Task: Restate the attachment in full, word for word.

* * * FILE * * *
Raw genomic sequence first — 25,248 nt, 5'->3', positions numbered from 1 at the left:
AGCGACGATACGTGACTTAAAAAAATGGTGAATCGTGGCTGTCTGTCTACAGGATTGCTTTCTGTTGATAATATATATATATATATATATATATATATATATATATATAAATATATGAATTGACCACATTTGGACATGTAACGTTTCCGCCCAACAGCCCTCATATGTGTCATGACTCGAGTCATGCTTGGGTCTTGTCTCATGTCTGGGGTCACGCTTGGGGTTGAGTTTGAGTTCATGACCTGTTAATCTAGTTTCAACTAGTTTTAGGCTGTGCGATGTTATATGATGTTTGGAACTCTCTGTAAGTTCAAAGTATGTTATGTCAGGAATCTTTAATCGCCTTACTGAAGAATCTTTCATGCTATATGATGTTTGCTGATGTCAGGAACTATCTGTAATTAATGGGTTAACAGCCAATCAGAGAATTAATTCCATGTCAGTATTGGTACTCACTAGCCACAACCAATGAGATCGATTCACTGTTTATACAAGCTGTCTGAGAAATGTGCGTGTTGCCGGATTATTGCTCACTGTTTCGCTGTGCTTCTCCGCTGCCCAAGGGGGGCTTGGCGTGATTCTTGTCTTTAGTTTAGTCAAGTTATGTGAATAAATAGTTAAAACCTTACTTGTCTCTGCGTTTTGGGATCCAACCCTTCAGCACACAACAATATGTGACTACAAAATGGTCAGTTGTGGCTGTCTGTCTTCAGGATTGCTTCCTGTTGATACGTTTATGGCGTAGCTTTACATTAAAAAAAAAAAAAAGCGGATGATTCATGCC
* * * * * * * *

Raw genomic sequence first — 25,248 nt, 5'->3', positions numbered from 1 at the left:
AGCGACGATACGTGACTTAAAAAAATGGTGAATCGTGGCTGTCTGTCTACAGGATTGCTTTCTGTTGATAATATATATATATATATATATATATATATATATATATATAAATATATGAATTGACCACATTTGGACATGTAACGTTTCCGCCCAACAGCCCTCATATGTGTCATGACTCGAGTCATGCTTGGGTCTTGTCTCATGTCTGGGGTCACGCTTGGGGTTGAGTTTGAGTTCATGACCTGTTAATCTAGTTTCAACTAGTTTTAGGCTGTGCGATGTTATATGATGTTTGGAACTCTCTGTAAGTTCAAAGTATGTTATGTCAGGAATCTTTAATCGCCTTACTGAAGAATCTTTCATGCTATATGATGTTTGCTGATGTCAGGAACTATCTGTAATTAATGGGTTAACAGCCAATCAGAGAATTAATTCCATGTCAGTATTGGTACTCACTAGCCACAACCAATGAGATCGATTCACTGTTTATACAAGCTGTCTGAGAAATGTGCGTGTTGCCGGATTATTGCTCACTGTTTCGCTGTGCTTCTCCGCTGCCCAAGGGGGGCTTGGCGTGATTCTTGTCTTTAGTTTAGTCAAGTTATGTGAATAAATAGTTAAAACCTTACTTGTCTCTGCGTTTTGGGATCCAACCCTTCAGCACACAACAATATGTGACTACAAAATGGTCAGTTGTGGCTGTCTGTCTTCAGGATTGCTTCCTGTTGATACGTTTATGGCGTAGCTTTACATTAAAAAAAAAAAAAAGCGGATGATTCATGCC